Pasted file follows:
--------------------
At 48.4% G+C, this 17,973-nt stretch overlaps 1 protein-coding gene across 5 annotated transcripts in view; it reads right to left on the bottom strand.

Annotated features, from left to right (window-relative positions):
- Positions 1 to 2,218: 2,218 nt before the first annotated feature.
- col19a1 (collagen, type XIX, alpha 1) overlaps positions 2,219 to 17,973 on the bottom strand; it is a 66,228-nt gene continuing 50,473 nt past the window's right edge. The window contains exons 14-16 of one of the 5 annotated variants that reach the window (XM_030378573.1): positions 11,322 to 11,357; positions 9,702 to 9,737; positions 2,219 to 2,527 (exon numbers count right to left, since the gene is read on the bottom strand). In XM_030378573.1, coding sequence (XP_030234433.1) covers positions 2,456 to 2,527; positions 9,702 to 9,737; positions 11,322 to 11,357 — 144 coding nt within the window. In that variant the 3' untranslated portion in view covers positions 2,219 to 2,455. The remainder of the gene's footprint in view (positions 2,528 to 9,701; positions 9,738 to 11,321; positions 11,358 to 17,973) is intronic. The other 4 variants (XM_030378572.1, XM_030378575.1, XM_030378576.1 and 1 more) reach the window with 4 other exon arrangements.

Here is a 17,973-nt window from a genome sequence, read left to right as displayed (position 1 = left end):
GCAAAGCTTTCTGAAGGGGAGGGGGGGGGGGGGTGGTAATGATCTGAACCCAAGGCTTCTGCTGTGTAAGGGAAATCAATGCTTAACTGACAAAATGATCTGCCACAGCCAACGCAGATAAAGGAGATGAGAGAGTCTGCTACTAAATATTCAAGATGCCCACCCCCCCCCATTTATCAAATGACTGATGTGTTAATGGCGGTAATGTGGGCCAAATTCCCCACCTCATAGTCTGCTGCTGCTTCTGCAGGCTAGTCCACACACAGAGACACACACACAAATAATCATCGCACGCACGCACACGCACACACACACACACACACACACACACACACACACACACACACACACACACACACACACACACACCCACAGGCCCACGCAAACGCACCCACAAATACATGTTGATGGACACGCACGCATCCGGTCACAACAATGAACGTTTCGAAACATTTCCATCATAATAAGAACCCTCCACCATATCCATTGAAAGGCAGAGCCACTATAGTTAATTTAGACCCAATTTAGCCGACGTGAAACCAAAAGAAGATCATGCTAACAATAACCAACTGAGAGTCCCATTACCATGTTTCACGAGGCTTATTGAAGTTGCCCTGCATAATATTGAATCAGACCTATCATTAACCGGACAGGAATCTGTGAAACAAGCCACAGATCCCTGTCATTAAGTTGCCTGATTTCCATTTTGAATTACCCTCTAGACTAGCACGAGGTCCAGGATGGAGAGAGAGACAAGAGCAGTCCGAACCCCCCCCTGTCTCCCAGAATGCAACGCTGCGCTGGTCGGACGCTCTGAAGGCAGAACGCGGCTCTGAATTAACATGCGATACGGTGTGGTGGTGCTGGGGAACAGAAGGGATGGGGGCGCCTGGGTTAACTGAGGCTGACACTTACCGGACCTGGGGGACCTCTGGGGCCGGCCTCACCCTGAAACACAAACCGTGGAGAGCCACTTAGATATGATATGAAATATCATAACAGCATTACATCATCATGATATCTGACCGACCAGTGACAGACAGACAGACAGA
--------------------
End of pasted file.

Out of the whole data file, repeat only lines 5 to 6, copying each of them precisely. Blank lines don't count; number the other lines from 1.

Here is a 17,973-nt window from a genome sequence, read left to right as displayed (position 1 = left end):
GCAAAGCTTTCTGAAGGGGAGGGGGGGGGGGGGTGGTAATGATCTGAACCCAAGGCTTCTGCTGTGTAAGGGAAATCAATGCTTAACTGACAAAATGATCTGCCACAGCCAACGCAGATAAAGGAGATGAGAGAGTCTGCTACTAAATATTCAAGATGCCCACCCCCCCCCATTTATCAAATGACTGATGTGTTAATGGCGGTAATGTGGGCCAAATTCCCCACCTCATAGTCTGCTGCTGCTTCTGCAGGCTAGTCCACACACAGAGACACACACACAAATAATCATCGCACGCACGCACACGCACACACACACACACACACACACACACACACACACACACACACACACACACACACACACACACACCCACAGGCCCACGCAAACGCACCCACAAATACATGTTGATGGACACGCACGCATCCGGTCACAACAATGAACGTTTCGAAACATTTCCATCATAATAAGAACCCTCCACCATATCCATTGAAAGGCAGAGCCACTATAGTTAATTTAGACCCAATTTAGCCGACGTGAAACCAAAAGAAGATCATGCTAACAATAACCAACTGAGAGTCCCATTACCATGTTTCACGAGGCTTATTGAAGTTGCCCTGCATAATATTGAATCAGACCTATCATTAACCGGACAGGAATCTGTGAAACAAGCCACAGATCCCTGTCATTAAGTTGCCTGATTTCCATTTTGAATTACCCTCTAGACTAGCACGAGGTCCAGGATGGAGAGAGAGACAAGAGCAGTCCGAACCCCCCCCTGTCTCCCAGAATGCAACGCTGCGCTGGTCGGACGCTCTGAAGGCAGAACGCGGCTCTGAATTAACATGCGATACGGTGTGGTGGTGCTGGGGAACAGAAGGGATGGGGGCGCCTGGGTTAACTGAGGCTGACACTTACCGGACCTGGGGGACCTCTGGGGCCGGCCTCACCCTGAAACACAAACCGTGGAGAGCCACTTAGATATGATATGAAATATCATAACAGCATTACATCATCATGATATCTGACCGACCAGTGACAGACAGACAGACAGA